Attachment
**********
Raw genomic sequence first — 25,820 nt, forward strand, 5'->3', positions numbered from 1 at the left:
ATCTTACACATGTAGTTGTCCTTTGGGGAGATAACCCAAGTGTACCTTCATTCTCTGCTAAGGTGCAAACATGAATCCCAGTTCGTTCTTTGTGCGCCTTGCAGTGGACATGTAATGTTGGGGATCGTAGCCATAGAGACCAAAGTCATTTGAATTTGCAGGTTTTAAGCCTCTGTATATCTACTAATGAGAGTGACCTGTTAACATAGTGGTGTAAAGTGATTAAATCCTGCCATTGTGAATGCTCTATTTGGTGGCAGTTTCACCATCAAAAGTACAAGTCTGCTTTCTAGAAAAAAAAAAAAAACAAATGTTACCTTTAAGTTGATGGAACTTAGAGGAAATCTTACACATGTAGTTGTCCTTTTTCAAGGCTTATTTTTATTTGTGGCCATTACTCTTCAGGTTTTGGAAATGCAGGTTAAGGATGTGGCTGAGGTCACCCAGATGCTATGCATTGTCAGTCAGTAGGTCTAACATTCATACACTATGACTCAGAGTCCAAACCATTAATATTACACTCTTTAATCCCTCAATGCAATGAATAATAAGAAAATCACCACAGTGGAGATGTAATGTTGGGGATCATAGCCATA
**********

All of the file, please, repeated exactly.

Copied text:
Raw genomic sequence first — 25,820 nt, forward strand, 5'->3', positions numbered from 1 at the left:
ATCTTACACATGTAGTTGTCCTTTGGGGAGATAACCCAAGTGTACCTTCATTCTCTGCTAAGGTGCAAACATGAATCCCAGTTCGTTCTTTGTGCGCCTTGCAGTGGACATGTAATGTTGGGGATCGTAGCCATAGAGACCAAAGTCATTTGAATTTGCAGGTTTTAAGCCTCTGTATATCTACTAATGAGAGTGACCTGTTAACATAGTGGTGTAAAGTGATTAAATCCTGCCATTGTGAATGCTCTATTTGGTGGCAGTTTCACCATCAAAAGTACAAGTCTGCTTTCTAGAAAAAAAAAAAAAACAAATGTTACCTTTAAGTTGATGGAACTTAGAGGAAATCTTACACATGTAGTTGTCCTTTTTCAAGGCTTATTTTTATTTGTGGCCATTACTCTTCAGGTTTTGGAAATGCAGGTTAAGGATGTGGCTGAGGTCACCCAGATGCTATGCATTGTCAGTCAGTAGGTCTAACATTCATACACTATGACTCAGAGTCCAAACCATTAATATTACACTCTTTAATCCCTCAATGCAATGAATAATAAGAAAATCACCACAGTGGAGATGTAATGTTGGGGATCATAGCCATA